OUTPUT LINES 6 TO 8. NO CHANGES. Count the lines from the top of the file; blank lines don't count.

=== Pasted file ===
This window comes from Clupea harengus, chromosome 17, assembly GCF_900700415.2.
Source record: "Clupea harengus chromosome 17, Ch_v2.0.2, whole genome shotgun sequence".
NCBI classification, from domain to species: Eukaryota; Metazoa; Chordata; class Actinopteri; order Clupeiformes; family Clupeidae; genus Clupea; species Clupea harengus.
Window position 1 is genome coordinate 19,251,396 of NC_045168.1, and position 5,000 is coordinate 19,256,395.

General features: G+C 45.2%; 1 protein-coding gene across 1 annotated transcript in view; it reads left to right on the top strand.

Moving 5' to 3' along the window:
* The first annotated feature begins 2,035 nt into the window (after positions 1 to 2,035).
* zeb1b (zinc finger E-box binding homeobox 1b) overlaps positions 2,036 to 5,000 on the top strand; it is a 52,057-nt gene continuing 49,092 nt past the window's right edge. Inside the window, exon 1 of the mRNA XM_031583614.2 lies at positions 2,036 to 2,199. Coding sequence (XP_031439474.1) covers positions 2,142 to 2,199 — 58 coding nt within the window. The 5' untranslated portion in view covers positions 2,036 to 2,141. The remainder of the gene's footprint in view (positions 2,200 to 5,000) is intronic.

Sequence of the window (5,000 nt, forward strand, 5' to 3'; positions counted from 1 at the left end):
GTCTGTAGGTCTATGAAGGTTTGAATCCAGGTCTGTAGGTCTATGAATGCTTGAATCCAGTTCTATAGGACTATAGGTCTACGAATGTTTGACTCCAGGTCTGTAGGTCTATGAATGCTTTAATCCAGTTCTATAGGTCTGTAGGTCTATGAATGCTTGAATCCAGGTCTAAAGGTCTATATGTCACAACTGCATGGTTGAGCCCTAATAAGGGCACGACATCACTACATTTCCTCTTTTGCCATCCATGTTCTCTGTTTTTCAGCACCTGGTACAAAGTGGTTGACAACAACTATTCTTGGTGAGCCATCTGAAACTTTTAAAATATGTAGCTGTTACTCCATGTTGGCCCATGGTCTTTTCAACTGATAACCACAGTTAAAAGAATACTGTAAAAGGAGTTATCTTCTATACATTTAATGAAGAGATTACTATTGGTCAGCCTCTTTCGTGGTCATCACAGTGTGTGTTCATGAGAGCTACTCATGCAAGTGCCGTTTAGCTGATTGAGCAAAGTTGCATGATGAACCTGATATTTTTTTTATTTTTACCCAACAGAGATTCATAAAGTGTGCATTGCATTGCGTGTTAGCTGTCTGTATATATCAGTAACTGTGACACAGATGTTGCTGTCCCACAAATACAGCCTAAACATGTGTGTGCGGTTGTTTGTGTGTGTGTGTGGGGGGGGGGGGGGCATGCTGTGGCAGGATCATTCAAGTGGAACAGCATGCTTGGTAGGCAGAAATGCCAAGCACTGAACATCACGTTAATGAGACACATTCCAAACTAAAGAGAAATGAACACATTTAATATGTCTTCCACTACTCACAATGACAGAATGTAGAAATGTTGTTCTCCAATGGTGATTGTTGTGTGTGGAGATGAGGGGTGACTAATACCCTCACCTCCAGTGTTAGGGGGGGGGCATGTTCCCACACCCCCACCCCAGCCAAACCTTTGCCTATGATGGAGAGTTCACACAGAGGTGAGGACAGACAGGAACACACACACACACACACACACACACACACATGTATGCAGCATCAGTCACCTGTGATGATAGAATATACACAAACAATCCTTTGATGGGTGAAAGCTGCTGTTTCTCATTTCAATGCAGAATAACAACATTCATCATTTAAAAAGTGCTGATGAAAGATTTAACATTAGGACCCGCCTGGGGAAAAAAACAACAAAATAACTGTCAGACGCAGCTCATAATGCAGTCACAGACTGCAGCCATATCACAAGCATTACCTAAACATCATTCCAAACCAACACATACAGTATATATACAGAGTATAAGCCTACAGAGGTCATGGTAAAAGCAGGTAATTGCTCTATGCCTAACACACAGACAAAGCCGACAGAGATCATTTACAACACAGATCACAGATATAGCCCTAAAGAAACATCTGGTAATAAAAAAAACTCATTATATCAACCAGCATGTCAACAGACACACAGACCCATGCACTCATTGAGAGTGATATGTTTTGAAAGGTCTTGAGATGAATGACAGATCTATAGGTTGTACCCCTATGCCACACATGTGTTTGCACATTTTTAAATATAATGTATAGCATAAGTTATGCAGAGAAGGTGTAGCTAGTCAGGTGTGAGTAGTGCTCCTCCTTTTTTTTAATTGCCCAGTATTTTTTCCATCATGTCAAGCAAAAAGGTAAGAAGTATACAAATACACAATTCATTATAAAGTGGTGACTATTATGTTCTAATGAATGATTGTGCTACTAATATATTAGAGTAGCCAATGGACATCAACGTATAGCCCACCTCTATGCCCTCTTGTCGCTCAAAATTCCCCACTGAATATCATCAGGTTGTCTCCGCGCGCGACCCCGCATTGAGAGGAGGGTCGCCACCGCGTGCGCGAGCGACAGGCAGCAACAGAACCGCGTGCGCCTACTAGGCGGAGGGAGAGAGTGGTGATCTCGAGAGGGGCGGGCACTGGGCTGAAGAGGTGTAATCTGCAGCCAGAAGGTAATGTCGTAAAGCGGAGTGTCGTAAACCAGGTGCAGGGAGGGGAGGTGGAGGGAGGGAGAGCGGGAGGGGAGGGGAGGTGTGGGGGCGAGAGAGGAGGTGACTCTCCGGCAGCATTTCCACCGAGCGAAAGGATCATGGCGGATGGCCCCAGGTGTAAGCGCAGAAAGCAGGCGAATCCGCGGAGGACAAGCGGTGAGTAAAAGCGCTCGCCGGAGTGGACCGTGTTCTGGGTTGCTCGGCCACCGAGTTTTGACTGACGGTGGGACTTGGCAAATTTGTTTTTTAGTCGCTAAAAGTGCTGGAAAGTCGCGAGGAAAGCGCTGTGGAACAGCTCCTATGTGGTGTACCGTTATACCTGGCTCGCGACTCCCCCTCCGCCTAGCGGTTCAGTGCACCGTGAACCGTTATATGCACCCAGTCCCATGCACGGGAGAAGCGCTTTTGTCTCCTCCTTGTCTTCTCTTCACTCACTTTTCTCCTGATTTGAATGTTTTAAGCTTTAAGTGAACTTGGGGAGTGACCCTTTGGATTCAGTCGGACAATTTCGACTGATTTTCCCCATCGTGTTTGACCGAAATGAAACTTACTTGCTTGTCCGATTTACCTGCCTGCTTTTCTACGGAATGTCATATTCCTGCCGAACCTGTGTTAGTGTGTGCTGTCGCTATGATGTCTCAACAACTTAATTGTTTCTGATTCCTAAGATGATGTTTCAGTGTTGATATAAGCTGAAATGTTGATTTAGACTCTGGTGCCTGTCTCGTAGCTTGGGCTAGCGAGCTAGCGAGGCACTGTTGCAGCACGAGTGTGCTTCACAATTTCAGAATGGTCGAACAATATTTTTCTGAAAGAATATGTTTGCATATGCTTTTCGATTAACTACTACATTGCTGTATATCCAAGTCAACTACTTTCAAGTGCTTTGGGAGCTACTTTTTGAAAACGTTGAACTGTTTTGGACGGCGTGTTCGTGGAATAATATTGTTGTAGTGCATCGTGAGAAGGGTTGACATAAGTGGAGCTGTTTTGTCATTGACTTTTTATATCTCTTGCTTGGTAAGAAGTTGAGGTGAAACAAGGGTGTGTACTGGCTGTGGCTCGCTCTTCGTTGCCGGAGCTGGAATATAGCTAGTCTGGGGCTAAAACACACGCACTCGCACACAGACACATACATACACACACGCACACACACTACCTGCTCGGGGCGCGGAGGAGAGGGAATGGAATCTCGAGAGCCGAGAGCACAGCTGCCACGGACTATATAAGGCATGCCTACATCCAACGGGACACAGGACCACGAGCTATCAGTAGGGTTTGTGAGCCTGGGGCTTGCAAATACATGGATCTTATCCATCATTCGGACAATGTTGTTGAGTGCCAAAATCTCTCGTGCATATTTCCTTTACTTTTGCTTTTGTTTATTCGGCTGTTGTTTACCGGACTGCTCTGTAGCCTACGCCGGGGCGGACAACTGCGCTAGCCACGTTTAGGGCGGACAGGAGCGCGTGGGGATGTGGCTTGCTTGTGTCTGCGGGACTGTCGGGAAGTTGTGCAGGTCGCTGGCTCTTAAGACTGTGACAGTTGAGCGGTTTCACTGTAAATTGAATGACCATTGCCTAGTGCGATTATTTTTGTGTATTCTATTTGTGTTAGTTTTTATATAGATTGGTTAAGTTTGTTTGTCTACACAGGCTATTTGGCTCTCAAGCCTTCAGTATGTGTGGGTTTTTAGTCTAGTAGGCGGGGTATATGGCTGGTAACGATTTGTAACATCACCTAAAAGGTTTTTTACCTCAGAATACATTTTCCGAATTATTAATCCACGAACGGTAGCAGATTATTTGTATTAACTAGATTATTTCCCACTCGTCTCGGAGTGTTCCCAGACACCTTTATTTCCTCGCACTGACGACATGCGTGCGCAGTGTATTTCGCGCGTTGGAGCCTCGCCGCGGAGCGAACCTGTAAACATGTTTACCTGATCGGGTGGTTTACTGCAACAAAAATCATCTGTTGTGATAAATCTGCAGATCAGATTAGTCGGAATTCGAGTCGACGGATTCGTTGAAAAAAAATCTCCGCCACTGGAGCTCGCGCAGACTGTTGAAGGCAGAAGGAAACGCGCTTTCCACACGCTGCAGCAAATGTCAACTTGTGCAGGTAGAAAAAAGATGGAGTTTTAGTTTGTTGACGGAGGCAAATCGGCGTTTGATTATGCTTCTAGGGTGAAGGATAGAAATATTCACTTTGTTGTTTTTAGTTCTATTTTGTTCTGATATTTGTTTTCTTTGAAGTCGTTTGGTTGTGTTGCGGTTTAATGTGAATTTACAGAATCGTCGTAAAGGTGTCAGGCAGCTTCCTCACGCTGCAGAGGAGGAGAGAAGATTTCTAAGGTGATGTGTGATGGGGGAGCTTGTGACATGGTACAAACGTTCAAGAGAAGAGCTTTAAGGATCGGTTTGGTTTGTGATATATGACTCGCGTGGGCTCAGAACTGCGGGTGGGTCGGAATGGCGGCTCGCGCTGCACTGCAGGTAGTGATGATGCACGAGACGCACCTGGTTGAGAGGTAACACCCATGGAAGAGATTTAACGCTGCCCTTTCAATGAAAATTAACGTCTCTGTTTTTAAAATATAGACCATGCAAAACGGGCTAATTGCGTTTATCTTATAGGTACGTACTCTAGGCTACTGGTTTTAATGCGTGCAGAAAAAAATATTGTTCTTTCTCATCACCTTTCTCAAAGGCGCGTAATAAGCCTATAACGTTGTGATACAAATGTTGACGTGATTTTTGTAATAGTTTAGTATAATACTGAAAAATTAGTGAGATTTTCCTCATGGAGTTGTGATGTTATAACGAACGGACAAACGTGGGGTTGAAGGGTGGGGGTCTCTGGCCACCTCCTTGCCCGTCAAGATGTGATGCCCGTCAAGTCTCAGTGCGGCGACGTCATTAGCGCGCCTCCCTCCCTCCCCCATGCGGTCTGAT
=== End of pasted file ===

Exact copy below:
Moving 5' to 3' along the window:
* The first annotated feature begins 2,035 nt into the window (after positions 1 to 2,035).
* zeb1b (zinc finger E-box binding homeobox 1b) overlaps positions 2,036 to 5,000 on the top strand; it is a 52,057-nt gene continuing 49,092 nt past the window's right edge. Inside the window, exon 1 of the mRNA XM_031583614.2 lies at positions 2,036 to 2,199. Coding sequence (XP_031439474.1) covers positions 2,142 to 2,199 — 58 coding nt within the window. The 5' untranslated portion in view covers positions 2,036 to 2,141. The remainder of the gene's footprint in view (positions 2,200 to 5,000) is intronic.